foregoing the reader can determine in what estimation to hold my labor. For
myself I am not solicitous for anything beyond escape from my thraldom, and
that peace which is the sure accompaniment of a temperate Christian life.
If I thought that my readers were of the opinion held by some of my enemies
that my lectures have not been productive of good, I could quote from
numberless private letters received from all parts of the land, in which I
am assured of the good results which have crowned my humble efforts - in
which I am told of very many instances where my words of entreaty and
self-humiliation have been the means of bringing back from the darkness and
death of intemperance, fathers, husbands, sons, and brothers who were on
the road to destruction. I have letters from the wives, mothers, and
sisters of these men, invoking the blessings of heaven upon me for the
peace and happiness thus restored to them. I have letters from little
children thanking me also for giving them back their fathers, and I thank
God from the depths of my torn and desolate heart that I have been the
humble instrument of good in these cases. In my darkest hours, when I feel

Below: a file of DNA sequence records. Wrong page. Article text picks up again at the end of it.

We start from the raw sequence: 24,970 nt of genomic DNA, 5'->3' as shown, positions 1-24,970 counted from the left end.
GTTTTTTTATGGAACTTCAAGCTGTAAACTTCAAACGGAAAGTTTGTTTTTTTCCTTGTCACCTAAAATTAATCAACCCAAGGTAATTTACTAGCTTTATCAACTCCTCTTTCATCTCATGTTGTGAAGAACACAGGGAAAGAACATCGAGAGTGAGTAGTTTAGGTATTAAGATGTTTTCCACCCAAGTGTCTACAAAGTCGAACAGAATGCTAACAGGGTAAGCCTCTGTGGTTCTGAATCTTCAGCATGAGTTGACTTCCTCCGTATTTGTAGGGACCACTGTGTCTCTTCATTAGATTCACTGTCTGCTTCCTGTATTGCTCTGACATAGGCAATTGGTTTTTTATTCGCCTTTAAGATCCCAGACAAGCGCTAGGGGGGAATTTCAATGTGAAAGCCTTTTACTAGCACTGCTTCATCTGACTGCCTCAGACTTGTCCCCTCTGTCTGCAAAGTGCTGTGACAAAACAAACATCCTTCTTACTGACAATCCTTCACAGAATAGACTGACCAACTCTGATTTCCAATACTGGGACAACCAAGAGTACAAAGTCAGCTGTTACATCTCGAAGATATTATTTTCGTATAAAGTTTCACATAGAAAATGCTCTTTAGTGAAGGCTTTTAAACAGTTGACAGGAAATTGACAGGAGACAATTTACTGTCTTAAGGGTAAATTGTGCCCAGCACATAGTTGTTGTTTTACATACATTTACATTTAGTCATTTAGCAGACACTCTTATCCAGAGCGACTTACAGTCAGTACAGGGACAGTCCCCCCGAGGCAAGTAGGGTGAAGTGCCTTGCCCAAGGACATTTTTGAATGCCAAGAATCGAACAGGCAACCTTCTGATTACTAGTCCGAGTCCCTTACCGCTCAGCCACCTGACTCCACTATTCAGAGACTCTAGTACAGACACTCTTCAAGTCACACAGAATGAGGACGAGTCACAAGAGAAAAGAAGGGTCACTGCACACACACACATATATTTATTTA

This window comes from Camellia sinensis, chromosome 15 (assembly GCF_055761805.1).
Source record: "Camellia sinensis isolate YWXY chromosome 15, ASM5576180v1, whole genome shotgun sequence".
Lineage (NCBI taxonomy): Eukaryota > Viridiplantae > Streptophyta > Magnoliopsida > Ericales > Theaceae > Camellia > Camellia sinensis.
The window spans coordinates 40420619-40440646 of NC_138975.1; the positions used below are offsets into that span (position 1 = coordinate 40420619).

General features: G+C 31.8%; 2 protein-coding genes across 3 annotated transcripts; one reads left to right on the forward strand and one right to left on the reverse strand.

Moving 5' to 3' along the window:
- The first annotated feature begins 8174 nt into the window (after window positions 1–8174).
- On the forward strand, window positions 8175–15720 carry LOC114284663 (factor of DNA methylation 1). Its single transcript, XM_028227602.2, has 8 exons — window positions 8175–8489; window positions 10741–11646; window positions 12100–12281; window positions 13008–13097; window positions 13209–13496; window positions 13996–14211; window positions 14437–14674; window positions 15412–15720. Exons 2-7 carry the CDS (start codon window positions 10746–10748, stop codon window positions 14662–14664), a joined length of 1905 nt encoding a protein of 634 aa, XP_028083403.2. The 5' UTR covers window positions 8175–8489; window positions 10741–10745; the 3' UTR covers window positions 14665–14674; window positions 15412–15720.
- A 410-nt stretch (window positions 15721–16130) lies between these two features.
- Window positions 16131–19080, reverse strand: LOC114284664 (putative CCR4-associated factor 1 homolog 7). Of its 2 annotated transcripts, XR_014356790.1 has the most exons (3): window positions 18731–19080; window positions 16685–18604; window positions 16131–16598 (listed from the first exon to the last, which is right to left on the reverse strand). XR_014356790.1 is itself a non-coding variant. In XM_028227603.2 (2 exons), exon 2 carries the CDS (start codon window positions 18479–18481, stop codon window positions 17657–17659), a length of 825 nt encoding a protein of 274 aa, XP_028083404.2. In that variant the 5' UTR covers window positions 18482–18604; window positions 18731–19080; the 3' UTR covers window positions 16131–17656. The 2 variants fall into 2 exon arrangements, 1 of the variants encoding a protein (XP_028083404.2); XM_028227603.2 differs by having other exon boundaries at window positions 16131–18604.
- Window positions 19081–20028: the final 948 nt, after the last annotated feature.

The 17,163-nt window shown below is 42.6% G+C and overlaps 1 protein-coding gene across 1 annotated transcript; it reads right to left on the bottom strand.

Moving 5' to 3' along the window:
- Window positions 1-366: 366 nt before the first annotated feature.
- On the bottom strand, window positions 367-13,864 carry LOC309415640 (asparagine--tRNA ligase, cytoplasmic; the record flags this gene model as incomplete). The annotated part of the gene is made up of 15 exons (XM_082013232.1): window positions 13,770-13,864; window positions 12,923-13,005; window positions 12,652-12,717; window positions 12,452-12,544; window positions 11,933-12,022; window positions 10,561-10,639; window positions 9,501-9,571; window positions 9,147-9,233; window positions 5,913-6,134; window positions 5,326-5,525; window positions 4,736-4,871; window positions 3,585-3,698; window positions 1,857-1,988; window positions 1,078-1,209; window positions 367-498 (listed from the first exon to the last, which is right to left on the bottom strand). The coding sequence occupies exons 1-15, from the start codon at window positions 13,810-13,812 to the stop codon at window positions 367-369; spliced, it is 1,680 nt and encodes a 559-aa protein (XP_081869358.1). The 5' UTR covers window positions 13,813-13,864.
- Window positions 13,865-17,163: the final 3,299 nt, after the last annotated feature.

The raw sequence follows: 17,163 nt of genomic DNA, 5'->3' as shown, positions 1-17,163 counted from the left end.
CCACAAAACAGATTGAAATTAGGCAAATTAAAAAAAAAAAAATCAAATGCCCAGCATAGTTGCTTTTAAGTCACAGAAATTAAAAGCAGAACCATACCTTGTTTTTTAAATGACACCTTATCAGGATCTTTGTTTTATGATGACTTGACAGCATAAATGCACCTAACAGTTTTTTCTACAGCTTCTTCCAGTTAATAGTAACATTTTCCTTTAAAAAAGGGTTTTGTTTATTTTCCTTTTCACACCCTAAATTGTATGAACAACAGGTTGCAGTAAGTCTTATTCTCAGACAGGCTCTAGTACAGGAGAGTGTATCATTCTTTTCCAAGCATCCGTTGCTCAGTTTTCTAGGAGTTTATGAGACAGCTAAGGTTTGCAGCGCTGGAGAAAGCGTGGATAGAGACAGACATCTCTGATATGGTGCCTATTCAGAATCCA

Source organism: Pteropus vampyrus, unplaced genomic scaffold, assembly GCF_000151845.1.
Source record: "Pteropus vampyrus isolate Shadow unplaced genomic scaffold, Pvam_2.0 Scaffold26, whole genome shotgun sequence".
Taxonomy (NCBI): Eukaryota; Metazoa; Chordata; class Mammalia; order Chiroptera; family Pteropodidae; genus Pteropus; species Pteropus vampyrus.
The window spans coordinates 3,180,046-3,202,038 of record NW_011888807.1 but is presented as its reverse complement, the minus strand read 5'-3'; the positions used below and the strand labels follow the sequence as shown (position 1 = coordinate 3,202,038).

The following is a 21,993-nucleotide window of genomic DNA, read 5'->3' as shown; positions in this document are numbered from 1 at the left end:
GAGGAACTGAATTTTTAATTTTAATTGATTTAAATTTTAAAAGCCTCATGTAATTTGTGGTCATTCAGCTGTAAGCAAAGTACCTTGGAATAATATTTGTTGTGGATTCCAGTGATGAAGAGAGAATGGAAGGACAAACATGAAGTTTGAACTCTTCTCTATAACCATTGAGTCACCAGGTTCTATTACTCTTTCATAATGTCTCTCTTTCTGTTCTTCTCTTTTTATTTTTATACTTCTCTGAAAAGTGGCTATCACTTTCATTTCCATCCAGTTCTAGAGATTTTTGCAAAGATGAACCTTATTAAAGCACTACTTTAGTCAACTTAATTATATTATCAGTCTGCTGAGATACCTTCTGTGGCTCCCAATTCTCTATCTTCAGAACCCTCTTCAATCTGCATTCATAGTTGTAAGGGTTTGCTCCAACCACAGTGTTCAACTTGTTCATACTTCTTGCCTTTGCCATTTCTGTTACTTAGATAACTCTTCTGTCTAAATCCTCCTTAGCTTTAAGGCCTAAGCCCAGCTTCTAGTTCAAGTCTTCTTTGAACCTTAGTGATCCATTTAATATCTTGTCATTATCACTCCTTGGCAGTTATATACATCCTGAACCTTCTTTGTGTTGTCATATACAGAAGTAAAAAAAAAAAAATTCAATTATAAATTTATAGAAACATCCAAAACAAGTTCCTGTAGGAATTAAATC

that all is lost, when hope seems to soar away from me to the far-off
heavens from which she first descended to this world, these letters, which
I often read, and over which I have so often wept grateful tears, give me
strength and courage to face the struggle before me. My most earnest prayer
to God has been that I may do some good to compensate in some measure for
the talent which he gave me, and which I have so sadly wasted. I have
avoided mentioning the names of the many dear friends who have not forsaken
me in this last extremity. As I write, name after name, dear to memory,
crowds into my mind. I can hardly refrain from giving them a place on these
pages, but to mention a few would be manifestly unjust to the remainder,
and it is out of my power to print all of them in the space which could be
afforded in this small book. But I wish to assure every man and woman who
has ever given me a kind word of encouragement, or even a kind look, that
they are not and never will be forgotten. Whatever my future fate may be,
you did your duty, and God will bless you. Your names are all sacred to me.




CHAPTER XIV.

At home again - Overwork - Shattered nerves - Downward to hell - Conceive the
idea of traveling with some one - Leave Indianapolis on a third tour east in
company with Gen. Macauley - Separate from him at Buffalo - I go on to New
York alone - Trading clothes for whisky - Delirious wanderings - Jersey
City - In the calaboose - Deathly sick - An insane neighbor - Another - In
court - "John Dalton" - "Here! your honor" - Discharged - Boston - Drunk - At
the residence of Junius Brutus Booth - Lecturing again - Home - Converted - Go
to Boston - Attend the Moody and Sankey meetings - Get drunk - Home once
more - Committed to the asylum - Reflections - The shadow which